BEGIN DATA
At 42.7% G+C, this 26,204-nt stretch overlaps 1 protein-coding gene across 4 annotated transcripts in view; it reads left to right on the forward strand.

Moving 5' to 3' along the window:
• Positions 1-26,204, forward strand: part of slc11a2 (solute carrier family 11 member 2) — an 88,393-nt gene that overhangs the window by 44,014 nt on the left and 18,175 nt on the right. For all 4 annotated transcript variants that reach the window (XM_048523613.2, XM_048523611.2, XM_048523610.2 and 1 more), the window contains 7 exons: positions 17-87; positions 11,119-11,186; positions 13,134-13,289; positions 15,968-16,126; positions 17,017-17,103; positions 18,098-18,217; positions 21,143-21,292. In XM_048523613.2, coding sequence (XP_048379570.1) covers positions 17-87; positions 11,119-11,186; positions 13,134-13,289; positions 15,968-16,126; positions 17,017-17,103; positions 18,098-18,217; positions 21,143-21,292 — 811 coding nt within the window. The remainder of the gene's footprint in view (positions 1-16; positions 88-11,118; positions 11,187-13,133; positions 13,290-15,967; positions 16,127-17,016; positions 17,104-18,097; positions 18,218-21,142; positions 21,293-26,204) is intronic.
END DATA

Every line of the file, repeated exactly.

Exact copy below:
At 42.7% G+C, this 26,204-nt stretch overlaps 1 protein-coding gene across 4 annotated transcripts in view; it reads left to right on the forward strand.

Moving 5' to 3' along the window:
• Positions 1-26,204, forward strand: part of slc11a2 (solute carrier family 11 member 2) — an 88,393-nt gene that overhangs the window by 44,014 nt on the left and 18,175 nt on the right. For all 4 annotated transcript variants that reach the window (XM_048523613.2, XM_048523611.2, XM_048523610.2 and 1 more), the window contains 7 exons: positions 17-87; positions 11,119-11,186; positions 13,134-13,289; positions 15,968-16,126; positions 17,017-17,103; positions 18,098-18,217; positions 21,143-21,292. In XM_048523613.2, coding sequence (XP_048379570.1) covers positions 17-87; positions 11,119-11,186; positions 13,134-13,289; positions 15,968-16,126; positions 17,017-17,103; positions 18,098-18,217; positions 21,143-21,292 — 811 coding nt within the window. The remainder of the gene's footprint in view (positions 1-16; positions 88-11,118; positions 11,187-13,133; positions 13,290-15,967; positions 16,127-17,016; positions 17,104-18,097; positions 18,218-21,142; positions 21,293-26,204) is intronic.